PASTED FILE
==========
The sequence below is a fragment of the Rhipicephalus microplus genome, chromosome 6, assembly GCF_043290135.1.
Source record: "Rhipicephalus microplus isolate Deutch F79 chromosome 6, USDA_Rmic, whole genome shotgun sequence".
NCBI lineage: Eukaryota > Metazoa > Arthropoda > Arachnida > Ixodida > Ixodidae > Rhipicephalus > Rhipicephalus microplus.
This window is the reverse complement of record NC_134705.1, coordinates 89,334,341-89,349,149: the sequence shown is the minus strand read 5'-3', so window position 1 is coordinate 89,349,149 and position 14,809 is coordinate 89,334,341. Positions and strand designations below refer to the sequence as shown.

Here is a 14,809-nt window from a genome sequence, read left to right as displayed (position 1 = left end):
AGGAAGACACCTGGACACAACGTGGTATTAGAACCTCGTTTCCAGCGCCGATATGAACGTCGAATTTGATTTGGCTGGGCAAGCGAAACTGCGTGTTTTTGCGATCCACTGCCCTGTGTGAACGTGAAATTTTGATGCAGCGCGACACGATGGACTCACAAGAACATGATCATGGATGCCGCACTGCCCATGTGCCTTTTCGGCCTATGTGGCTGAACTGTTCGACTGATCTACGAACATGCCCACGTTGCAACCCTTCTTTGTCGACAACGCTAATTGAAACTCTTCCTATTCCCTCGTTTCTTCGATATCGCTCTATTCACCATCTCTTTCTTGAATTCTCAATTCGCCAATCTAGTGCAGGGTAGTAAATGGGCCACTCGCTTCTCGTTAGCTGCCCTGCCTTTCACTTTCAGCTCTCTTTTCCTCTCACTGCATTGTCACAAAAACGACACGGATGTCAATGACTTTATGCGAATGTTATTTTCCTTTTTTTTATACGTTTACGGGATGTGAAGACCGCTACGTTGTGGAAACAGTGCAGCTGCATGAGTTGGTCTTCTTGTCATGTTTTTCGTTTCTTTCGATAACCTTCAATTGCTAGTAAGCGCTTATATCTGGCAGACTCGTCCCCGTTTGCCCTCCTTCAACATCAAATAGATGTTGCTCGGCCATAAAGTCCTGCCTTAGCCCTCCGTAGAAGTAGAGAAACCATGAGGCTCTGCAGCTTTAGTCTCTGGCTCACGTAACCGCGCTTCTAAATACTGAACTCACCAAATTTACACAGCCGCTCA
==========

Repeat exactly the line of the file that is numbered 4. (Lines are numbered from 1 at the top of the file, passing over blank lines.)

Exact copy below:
This window is the reverse complement of record NC_134705.1, coordinates 89,334,341-89,349,149: the sequence shown is the minus strand read 5'-3', so window position 1 is coordinate 89,349,149 and position 14,809 is coordinate 89,334,341. Positions and strand designations below refer to the sequence as shown.